Department: Leadership Q&A
One way or another: Integrating your academic and professional roles
Q I didn't realize when I entered my DNP program the significant impact it would have on my work and family obligations. With four semesters left and feeling extremely stressed, I fear the only choices I have are to either step down from my director role or withdraw from the DNP program. Help!
I highly recommend that you take it slow and evaluate your possibilities. First, think about why you returned to the academic setting. Did you pursue the advanced degree because it's mandated for your job with a set timeframe, are you doing it for future career advancement, or it is a personal goal? If it's mandated, this could be adding additional stress.
Next, you need to do your homework and fully investigate all of your options, which should include the following:
- requesting flexible scheduling for your remaining semesters. Prepare a proposal offering to work off shift, four 10-hour shifts per week, and weekends. Remember that this option may not be well received by your colleagues who are also in school and haven't pursued a request for flexible scheduling.
- reevaluating your course curriculum. If you're taking two to three courses a semester, consider requesting a revision of your curriculum that will allow you to take only one course a semester.
- taking a sabbatical if your organization offers that option. Many organizations offer paid and unpaid sabbaticals for employees who want to pursue higher education. You'll need to overcome the stress of feeling that you won't have a job to come back to or the financial burden to your family. If you're viewed as a high-performing director, your organization may support you because they don't want to lose your talent.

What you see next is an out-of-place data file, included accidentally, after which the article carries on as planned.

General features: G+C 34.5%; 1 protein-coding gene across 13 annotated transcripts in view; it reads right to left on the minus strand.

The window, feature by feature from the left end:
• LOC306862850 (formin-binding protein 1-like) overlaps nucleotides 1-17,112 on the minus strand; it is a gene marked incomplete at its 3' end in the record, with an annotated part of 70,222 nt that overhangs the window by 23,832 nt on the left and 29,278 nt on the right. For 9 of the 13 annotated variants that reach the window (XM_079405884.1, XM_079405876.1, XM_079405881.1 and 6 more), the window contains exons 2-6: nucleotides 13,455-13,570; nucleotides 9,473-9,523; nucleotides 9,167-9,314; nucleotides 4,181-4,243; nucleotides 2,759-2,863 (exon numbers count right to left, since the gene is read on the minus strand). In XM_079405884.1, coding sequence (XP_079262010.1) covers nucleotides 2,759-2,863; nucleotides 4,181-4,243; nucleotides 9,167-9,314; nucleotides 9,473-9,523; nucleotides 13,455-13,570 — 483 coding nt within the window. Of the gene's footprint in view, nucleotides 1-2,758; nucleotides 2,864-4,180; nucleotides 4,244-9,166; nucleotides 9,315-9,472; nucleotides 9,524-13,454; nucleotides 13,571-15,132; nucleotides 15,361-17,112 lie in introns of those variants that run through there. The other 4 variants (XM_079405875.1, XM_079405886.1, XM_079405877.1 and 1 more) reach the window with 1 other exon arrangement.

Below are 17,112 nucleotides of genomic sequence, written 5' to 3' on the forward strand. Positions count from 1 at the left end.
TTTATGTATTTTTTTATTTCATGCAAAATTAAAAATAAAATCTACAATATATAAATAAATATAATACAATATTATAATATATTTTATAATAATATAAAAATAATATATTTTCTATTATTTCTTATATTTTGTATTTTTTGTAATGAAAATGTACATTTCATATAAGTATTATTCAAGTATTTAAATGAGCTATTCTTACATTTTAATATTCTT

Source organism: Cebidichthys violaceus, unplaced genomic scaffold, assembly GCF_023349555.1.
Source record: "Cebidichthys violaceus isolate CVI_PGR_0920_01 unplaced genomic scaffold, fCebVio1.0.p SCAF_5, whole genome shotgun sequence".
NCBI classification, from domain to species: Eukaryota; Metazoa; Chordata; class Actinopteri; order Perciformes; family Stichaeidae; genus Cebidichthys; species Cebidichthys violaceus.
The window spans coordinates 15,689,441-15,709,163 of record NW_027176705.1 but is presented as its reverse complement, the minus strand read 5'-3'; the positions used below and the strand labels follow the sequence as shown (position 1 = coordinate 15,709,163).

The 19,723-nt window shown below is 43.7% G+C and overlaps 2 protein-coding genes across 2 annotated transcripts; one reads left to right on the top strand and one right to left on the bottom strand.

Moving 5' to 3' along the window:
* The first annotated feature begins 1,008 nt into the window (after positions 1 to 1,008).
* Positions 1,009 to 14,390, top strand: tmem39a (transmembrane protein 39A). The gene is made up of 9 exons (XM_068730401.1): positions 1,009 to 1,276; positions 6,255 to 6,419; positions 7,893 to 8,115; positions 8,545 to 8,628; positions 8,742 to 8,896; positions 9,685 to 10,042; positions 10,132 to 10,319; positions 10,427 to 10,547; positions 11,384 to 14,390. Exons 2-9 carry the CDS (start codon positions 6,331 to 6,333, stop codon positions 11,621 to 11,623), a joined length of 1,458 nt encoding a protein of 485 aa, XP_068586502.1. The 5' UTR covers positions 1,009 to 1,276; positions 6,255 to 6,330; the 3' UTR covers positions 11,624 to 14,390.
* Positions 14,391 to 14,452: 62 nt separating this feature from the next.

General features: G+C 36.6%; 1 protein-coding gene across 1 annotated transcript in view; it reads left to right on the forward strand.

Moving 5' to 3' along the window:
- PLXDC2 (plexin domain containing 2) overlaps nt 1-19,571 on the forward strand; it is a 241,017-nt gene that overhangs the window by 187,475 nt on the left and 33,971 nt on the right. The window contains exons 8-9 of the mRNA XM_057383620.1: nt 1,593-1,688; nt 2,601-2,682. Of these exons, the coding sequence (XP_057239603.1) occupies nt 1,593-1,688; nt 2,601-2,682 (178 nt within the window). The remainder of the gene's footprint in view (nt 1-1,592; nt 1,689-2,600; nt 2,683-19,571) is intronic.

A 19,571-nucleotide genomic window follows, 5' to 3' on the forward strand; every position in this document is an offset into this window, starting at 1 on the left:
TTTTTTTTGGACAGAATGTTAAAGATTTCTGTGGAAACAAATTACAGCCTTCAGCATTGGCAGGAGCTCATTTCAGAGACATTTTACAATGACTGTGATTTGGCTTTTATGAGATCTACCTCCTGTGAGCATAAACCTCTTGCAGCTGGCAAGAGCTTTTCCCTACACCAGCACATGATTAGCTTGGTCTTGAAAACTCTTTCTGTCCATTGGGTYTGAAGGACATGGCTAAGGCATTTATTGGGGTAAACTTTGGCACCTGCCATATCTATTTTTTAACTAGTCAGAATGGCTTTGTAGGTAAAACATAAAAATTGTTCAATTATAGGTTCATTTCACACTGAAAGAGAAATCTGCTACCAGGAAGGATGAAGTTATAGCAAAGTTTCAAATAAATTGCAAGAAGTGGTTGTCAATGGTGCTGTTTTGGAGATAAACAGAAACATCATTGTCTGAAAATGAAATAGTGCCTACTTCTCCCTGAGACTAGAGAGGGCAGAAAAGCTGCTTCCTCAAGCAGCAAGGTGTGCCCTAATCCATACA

It may seem overwhelming right now, but know that it can be achieved, especially being so close to completing the program. If you truly decide you want to step down as a director to pursue your DNP or withdraw from the DNP program, planning for either decision will be instrumental to your success and future job enjoyment.
Low staff engagement scores? Take action!
Q The employee engagement results of the question “At work I have the opportunity to do what I do best every day” are low for my busy 32-bed medical-surgical unit. Do you have suggestions for what I should include in my action plan?
The key part of your action plan is to schedule one-on-one time with each staff member to discuss his or her strengths and talents in the domains of skills, knowledge, and communication. Minimal time should be spent on the staff members' weaknesses so the meeting isn't construed as a negative interaction.
Next, the discussion should include developing a career plan for each staff member so that he or she is able to identify how to truly function at maximum capacity, which can result in a much higher level of performance. In addition, you'll need to evaluate whether your staff members are in the right positions and how each staff member's strengths can complement each other.
Development of staff autonomy should also be included in your action plan. Staff members normally don't like being micromanaged, but embrace having a voice in communicating their concerns and determining solutions. The end result—your unit will evolve into an effective and efficient team with staff members in positions they enjoy, leading to full staff engagement.